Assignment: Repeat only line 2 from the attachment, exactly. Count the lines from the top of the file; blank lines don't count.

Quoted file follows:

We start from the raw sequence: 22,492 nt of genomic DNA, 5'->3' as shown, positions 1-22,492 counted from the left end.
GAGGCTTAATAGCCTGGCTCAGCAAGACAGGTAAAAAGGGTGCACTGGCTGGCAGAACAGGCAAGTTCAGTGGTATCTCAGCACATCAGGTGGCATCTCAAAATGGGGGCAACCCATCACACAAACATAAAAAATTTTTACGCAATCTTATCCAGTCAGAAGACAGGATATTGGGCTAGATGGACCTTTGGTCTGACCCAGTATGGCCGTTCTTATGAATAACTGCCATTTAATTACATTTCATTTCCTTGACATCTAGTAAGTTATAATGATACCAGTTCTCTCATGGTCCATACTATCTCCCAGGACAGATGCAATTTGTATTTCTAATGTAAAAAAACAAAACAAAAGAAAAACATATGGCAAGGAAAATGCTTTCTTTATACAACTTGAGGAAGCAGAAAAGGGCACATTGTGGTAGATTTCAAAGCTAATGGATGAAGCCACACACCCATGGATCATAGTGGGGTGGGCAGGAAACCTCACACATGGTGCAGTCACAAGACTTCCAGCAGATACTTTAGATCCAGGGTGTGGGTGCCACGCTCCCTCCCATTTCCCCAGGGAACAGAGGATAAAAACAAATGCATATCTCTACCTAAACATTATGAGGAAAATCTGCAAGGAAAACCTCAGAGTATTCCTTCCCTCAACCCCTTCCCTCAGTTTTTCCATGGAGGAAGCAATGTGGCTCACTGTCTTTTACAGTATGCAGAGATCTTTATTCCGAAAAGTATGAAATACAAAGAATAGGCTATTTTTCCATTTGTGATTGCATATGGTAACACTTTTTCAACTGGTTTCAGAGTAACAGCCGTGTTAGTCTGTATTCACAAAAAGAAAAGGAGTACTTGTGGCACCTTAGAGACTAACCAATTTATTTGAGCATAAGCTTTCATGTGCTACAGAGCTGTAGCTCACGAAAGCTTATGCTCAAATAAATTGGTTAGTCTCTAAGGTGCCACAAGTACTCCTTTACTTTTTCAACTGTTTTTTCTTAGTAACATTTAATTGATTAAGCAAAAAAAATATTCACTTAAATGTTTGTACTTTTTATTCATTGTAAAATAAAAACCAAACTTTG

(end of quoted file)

GAGGCTTAATAGCCTGGCTCAGCAAGACAGGTAAAAAGGGTGCACTGGCTGGCAGAACAGGCAAGTTCAGTGGTATCTCAGCACATCAGGTGGCATCTCAAAATGGGGGCAACCCATCACACAAACATAAAAAATTTTTACGCAATCTTATCCAGTCAGAAGACAGGATATTGGGCTAGATGGACCTTTGGTCTGACCCAGTATGGCCGTTCTTATGAATAACTGCCATTTAATTACATTTCATTTCCTTGACATCTAGTAAGTTATAATGATACCAGTTCTCTCATGGTCCATACTATCTCCCAGGACAGATGCAATTTGTATTTCTAATGTAAAAAAACAAAACAAAAGAAAAACATATGGCAAGGAAAATGCTTTCTTTATACAACTTGAGGAAGCAGAAAAGGGCACATTGTGGTAGATTTCAAAGCTAATGGATGAAGCCACACACCCATGGATCATAGTGGGGTGGGCAGGAAACCTCACACATGGTGCAGTCACAAGACTTCCAGCAGATACTTTAGATCCAGGGTGTGGGTGCCACGCTCCCTCCCATTTCCCCAGGGAACAGAGGATAAAAACAAATGCATATCTCTACCTAAACATTATGAGGAAAATCTGCAAGGAAAACCTCAGAGTATTCCTTCCCTCAACCCCTTCCCTCAGTTTTTCCATGGAGGAAGCAATGTGGCTCACTGTCTTTTACAGTATGCAGAGATCTTTATTCCGAAAAGTATGAAATACAAAGAATAGGCTATTTTTCCATTTGTGATTGCATATGGTAACACTTTTTCAACTGGTTTCAGAGTAACAGCCGTGTTAGTCTGTATTCACAAAAAGAAAAGGAGTACTTGTGGCACCTTAGAGACTAACCAATTTATTTGAGCATAAGCTTTCATGTGCTACAGAGCTGTAGCTCACGAAAGCTTATGCTCAAATAAATTGGTTAGTCTCTAAGGTGCCACAAGTACTCCTTTACTTTTTCAACTGTTTTTTCTTAGTAACATTTAATTGATTAAGCAAAAAAAATATTCACTTAAATGTTTGTACTTTTTATTCATTGTAAAATAAAAACCAAACTTTG